Episode 8: Vision and Service with Dave Talamo, Founder of Wilderness Reflections
Vision and Service with Dave Talamo, Founder of Wilderness Reflections
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Jason McClain: Welcome to Coaching the Life Coach. I'm Jason McClain, your host and your guide in the 21st-century marketplace. I am here with Dave Talamo, the founder of Wilderness Reflections.
Dave Talamo: I'm calling out to the world, “Hey, come and join us in this. This is important. This is valuable. This is going to be fun and meaningful. And yet you show up and you are holding the space for something. And you don't know ‘if anybody is coming to your party or not’. Sometimes they do and sometimes they don't.
Dave Talamo: He was in his late 20s and about to become a dad. He was really worried. He said, “How can I possibly father someone else when I feel so in need of fathering myself?” I said, “Yeah, that's a real dilemma.”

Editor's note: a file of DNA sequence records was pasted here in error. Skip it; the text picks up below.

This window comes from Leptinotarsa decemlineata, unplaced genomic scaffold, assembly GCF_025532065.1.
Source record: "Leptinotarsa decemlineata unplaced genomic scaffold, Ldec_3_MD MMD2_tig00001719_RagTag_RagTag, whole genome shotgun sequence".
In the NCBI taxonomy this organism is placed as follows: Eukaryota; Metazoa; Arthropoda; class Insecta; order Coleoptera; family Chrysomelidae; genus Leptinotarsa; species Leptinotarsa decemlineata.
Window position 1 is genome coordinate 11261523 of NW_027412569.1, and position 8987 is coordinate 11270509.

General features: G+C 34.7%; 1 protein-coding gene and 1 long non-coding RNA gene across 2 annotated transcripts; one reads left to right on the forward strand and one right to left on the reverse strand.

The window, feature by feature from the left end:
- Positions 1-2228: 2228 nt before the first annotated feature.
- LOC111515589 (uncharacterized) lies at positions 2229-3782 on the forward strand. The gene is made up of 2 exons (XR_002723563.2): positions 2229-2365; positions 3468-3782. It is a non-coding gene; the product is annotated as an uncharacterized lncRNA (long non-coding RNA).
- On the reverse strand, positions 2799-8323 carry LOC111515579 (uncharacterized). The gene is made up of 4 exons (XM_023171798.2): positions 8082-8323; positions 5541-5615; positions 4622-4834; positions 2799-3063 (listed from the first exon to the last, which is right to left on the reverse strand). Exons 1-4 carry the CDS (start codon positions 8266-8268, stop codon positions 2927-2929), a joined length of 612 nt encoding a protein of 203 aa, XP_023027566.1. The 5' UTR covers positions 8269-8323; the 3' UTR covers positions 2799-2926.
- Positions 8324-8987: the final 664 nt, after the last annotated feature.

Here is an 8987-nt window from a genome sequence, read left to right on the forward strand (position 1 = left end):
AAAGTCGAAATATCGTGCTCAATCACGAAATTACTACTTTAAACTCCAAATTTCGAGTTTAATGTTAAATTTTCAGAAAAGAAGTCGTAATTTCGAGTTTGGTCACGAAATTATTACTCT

Jason McClain: Thanks for joining us Dave.
Dave Talamo: Thanks for having me Jason.
Jason McClain: Dave is known for his passion for what he is doing as well as his deep compassion and bringing safety to whatever people are bringing to him.
Today on the show we will be talking about the need for enthusiasm and perseverance for your vision as well as the power of speaking from the heart and having a genuine interest in your clients.
So Dave, again, I'm excited to have you on the show. First of all let's just talk about this idea of enthusiasm and perseverance and the need for a vision and a passion for that and for what matters. Can you speak to what that means for you?